My family competes internationally in a sport called orienteering. The sport was originally invented to teach land navigation to the Norwegian military– we use topographic maps to find our way, off-trail, at top speed. My father and I have a video series teaching techniques, meanwhile exploring the changing face of minimum-cost production (80/20 principle youtube filming).
I designed and built the first run experience for Tessel. My objective: create the fastest and most enjoyable experience possible for going from zero hardware experience (and possibly no programming) to successful interaction between physical and digital parts. I designed and implemented this website, tested with users, and iterated on the design. For the average user, it takes under five minutes from unboxing to blinking lights.
When Technical Machine introduced a DIY module, we felt we needed to bridge the gap between the electrical engineering required to use it and the web developer knowledge of most of our customers. I worked with a contractor to write this beginner's guide to communication protocols, which introduces an electrical engineering novice to GPIO, SPI, I2C, and UART.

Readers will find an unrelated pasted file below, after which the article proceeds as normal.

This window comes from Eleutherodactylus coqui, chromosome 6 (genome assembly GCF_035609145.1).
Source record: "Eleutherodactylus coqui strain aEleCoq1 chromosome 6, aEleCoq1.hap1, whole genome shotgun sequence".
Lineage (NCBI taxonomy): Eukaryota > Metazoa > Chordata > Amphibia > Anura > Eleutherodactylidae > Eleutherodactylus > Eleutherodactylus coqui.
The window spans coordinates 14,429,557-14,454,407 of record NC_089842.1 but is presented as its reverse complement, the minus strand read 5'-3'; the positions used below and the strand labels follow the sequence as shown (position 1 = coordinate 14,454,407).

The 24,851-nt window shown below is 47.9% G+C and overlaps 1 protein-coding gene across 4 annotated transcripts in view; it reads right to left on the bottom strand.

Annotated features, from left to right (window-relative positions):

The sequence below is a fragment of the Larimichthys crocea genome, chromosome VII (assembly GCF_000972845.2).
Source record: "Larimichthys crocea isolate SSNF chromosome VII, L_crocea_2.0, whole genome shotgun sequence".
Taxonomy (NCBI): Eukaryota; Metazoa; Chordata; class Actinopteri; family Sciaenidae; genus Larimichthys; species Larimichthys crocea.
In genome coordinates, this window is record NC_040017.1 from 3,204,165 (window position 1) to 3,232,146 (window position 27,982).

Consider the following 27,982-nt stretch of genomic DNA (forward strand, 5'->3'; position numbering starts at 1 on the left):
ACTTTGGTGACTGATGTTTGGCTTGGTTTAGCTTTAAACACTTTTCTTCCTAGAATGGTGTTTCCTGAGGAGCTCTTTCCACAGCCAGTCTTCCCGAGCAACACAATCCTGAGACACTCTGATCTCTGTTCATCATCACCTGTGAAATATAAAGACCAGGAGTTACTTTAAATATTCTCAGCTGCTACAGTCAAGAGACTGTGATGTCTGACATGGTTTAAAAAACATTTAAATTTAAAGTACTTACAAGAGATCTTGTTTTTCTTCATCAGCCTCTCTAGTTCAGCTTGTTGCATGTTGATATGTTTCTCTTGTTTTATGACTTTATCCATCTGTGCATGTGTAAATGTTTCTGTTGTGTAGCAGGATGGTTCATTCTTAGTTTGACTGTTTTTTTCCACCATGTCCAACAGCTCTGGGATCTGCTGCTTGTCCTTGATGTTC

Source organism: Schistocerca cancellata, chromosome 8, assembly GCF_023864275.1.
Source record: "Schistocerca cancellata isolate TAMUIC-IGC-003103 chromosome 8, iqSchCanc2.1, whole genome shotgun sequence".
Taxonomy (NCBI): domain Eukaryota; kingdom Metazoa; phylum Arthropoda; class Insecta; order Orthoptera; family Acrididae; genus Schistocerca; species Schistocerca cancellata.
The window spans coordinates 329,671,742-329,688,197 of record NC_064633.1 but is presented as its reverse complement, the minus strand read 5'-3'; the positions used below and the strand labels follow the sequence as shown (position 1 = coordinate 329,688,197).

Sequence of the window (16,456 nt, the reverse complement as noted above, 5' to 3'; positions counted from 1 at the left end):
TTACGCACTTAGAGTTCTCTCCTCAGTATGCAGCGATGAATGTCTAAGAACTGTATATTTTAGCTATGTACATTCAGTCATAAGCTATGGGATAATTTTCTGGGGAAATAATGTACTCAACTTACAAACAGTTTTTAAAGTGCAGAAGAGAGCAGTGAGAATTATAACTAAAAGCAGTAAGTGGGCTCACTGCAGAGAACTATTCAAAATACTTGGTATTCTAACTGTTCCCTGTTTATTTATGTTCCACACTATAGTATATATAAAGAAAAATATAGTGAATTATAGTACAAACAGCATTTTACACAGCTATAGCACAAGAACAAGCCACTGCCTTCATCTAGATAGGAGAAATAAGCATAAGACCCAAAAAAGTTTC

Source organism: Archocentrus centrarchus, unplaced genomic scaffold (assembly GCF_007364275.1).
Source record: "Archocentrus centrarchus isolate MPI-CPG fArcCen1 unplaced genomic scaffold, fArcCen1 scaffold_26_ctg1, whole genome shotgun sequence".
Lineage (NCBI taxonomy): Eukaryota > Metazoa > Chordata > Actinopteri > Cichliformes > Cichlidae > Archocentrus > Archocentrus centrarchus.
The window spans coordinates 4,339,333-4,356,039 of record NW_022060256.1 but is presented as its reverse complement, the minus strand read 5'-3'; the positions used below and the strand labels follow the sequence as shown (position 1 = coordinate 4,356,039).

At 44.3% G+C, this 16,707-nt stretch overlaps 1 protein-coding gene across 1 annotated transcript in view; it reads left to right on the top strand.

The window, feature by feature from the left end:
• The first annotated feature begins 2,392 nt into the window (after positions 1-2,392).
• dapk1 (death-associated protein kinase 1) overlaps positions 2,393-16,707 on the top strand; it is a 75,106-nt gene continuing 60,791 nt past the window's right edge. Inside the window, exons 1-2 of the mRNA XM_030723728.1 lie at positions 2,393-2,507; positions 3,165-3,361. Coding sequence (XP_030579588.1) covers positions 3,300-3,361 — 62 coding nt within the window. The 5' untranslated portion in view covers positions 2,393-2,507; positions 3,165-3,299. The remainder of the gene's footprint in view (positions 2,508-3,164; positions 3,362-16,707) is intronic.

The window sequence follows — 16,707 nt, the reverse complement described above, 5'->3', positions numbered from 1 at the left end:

Based on an existing time for a world clock, this laser cut clock is a cheap and simple way to tell the time anywhere in the world. Just rotate the clock so that the name of a city in the desired time zone is the right way up, and the clock's hands should be in the correct position.
In order to fit the various shapes of people, most clothing patterns come with several "standard" sizes, all based on some average shape of human. There's a lot more variety to people than you can get out of some averaged outlines. This pattern is my experiment in designing pattern geometries that are fully defined by measurements of the wearer's body.